The spread of English as the dominant global language and a useful lingua franca in many professional and academic cross-border and cross-language encounters is one of the most significant developments of the late 20th and early 21st centuries. Rather than focusing on its role as “global language” (Crystal, 2003), the main objective of this article is to demonstrate that the English language is not always a panacea through which all language differences can be resolved and communication facilitated. For instance, it has been demonstrated that in Italian financial language, the use of English creates a ‘language barrier’ that, alongside the highly technical terminology of the field, intimidates prospective financial consumers to the point of discouraging them from investing their money, let alone navigating the stock market. Indeed, the 2006 survey L’Italia che risparmia by Patti Chiari showed that 83% of Italian savers perceive the Anglicisms used in financial communication as an obstacle to understanding financial information, and one of the main reasons they do not feel comfortable in investing. In a world in which financial risk is shifted toward individuals and people have to rely more and more on themselves financially, this may have negative consequences in terms of living standards, especially after retirement. For this reason, it is of fundamental importance that, besides research on financial literacy, language-sensitive research be conducted in the field of financial and investor communication. Given these premises, the analysis carried out in this article lies at the intersection of two research strands, i.e., English in contact with other languages and English for Specific Purposes and it reports and interprets data collected using two different research methods: a small corpus of financial terms from the existing EduCare financial glossary (Study 1) and a survey conducted through a closed-ended written questionnaire administered to a sample of 132 potential beginning investors (Study 2). This study is a further step in problematising the ‘language barrier’ in Italian financial communication. This objective is accomplished in three steps. First of all, the language of financial communication in Italian is dissected, so as to analyse the ways in which English influences it at a terminological/lexical level (Section 3). Then, the degree to which English lexical borrowings pervade Italian financial communication is investigated (Section 3). Finally, the average retail investors’ reactions towards the use of English in Italian financial communication are determined (Section 4).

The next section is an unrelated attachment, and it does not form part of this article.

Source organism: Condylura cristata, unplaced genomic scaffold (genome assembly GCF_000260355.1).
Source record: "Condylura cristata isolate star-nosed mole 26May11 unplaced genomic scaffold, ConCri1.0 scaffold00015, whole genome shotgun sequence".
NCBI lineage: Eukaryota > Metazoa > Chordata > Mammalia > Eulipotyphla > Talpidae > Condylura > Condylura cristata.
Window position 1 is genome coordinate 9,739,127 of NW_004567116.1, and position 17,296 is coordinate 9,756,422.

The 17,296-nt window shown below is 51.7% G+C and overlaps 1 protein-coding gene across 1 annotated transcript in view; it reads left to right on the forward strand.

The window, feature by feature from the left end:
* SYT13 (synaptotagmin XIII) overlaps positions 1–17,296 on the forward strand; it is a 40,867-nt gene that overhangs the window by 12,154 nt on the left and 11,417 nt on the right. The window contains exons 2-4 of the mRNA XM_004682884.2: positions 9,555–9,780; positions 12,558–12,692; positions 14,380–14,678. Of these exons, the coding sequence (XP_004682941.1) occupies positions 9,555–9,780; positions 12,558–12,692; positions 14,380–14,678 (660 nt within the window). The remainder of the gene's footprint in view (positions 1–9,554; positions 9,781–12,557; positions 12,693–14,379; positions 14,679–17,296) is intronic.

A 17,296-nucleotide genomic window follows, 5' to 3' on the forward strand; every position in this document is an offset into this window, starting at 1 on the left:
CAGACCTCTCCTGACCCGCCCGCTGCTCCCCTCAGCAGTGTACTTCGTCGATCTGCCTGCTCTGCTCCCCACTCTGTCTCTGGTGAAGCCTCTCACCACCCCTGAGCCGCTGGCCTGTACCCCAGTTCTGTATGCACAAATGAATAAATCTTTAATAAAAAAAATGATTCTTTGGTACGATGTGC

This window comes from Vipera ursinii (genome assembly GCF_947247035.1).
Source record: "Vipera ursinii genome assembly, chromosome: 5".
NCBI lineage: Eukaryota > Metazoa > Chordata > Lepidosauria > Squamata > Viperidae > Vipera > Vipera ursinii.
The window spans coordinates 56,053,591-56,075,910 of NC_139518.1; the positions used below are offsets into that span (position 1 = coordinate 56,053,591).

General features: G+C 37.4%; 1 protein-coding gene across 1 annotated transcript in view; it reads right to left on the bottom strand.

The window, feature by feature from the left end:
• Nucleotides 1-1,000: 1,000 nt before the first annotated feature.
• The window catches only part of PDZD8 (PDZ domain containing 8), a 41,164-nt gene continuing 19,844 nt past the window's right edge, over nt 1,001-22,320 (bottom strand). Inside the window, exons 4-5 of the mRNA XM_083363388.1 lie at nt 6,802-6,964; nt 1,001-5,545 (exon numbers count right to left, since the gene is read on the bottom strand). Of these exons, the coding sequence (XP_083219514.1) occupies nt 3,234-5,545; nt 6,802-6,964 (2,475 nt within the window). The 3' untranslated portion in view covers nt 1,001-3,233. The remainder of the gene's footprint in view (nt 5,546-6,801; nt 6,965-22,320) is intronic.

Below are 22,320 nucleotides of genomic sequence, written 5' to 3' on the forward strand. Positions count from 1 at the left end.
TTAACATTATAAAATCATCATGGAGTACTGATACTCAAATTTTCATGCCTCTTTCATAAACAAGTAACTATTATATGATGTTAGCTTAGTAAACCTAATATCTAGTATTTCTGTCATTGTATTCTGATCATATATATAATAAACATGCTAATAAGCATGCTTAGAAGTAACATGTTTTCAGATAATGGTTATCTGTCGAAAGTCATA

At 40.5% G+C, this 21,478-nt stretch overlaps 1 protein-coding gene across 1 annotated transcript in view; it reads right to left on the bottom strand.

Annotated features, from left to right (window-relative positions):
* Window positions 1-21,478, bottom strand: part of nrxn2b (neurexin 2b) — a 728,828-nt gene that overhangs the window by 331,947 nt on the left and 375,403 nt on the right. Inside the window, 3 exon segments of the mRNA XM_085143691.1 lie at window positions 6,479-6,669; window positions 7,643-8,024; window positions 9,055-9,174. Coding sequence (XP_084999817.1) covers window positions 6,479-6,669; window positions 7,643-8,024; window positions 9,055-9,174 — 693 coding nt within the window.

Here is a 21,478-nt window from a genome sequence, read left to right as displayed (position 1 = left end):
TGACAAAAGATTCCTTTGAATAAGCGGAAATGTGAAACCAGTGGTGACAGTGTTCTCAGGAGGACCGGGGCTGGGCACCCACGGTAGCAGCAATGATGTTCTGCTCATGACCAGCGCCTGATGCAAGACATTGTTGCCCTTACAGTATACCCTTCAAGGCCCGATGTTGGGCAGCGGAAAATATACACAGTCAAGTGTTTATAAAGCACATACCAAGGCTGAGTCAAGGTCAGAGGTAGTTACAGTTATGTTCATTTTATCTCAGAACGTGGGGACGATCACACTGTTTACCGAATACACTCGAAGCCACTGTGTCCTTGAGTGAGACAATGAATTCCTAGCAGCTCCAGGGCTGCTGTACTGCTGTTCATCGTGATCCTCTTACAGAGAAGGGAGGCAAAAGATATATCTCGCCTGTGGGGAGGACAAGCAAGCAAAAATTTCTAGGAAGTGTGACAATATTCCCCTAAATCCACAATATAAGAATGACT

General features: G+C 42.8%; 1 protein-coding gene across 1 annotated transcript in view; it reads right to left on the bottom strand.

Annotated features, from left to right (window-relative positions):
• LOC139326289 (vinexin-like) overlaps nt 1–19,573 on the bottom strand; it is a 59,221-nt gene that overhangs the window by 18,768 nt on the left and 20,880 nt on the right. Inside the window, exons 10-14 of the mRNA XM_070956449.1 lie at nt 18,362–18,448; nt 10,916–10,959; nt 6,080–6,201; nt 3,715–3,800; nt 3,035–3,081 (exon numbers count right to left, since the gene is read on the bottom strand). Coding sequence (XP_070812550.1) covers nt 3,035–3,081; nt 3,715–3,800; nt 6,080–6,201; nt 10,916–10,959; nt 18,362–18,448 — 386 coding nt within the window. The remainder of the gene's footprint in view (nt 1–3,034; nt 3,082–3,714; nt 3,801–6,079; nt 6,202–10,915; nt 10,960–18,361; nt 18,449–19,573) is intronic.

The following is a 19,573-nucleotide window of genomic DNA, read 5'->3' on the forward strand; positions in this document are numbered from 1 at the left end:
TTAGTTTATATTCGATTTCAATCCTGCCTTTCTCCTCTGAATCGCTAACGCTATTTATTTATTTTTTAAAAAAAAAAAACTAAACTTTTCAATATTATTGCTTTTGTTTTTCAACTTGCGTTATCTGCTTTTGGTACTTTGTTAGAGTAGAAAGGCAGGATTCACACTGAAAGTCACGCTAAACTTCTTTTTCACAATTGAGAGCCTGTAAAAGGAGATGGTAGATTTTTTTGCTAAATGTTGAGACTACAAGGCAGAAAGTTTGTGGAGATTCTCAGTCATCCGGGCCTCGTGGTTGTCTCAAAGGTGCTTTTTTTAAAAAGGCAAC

"Pensi che un bond sia un agente segreto?" English as a Lingua-Not-So-Franca in Italian Financial Communication

BOGGIO, Cecilia
2017

Abstract

The spread of English as the dominant global language and a useful lingua franca in many professional and academic cross-border and cross-language encounters is one of the most significant developments of the late 20th and early 21st centuries. Rather than focusing on its role as “global language” (Crystal, 2003), the main objective of this article is to demonstrate that the English language is not always a panacea through which all language differences can be resolved and communication facilitated. For instance, it has been demonstrated that in Italian financial language, the use of English creates a ‘language barrier’ that, alongside the highly technical terminology of the field, intimidates prospective financial consumers to the point of discouraging them from investing their money, let alone navigating the stock market. Indeed, the 2006 survey L’Italia che risparmia by Patti Chiari showed that 83% of Italian savers perceive the Anglicisms used in financial communication as an obstacle to understanding financial information, and one of the main reasons they do not feel comfortable in investing. In a world in which financial risk is shifted toward individuals and people have to rely more and more on themselves financially, this may have negative consequences in terms of living standards, especially after retirement. For this reason, it is of fundamental importance that, besides research on financial literacy, language-sensitive research be conducted in the field of financial and investor communication. Given these premises, the analysis carried out in this article lies at the intersection of two research strands, i.e., English in contact with other languages and English for Specific Purposes and it reports and interprets data collected using two different research methods: a small corpus of financial terms from the existing EduCare financial glossary (Study 1) and a survey conducted through a closed-ended written questionnaire administered to a sample of 132 potential beginning investors (Study 2). This study is a further step in problematising the ‘language barrier’ in Italian financial communication. This objective is accomplished in three steps. First of all, the language of financial communication in Italian is dissected, so as to analyse the ways in which English influences it at a terminological/lexical level (Section 3). Then, the degree to which English lexical borrowings pervade Italian financial communication is investigated (Section 3). Finally, the average retail investors’ reactions towards the use of English in Italian financial communication are determined (Section 4).
English in Italy: Linguistic, Educational and Professional Challenges
FrancoAngeli
Lingua, traduzione, didattica
61
86
978-88-917-5010-5
financial literacy, financial communication, Anglicisms
Boggio, Cecilia
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Utilizza questo identificativo per citare o creare un link a questo documento: http://hdl.handle.net/2318/1658421
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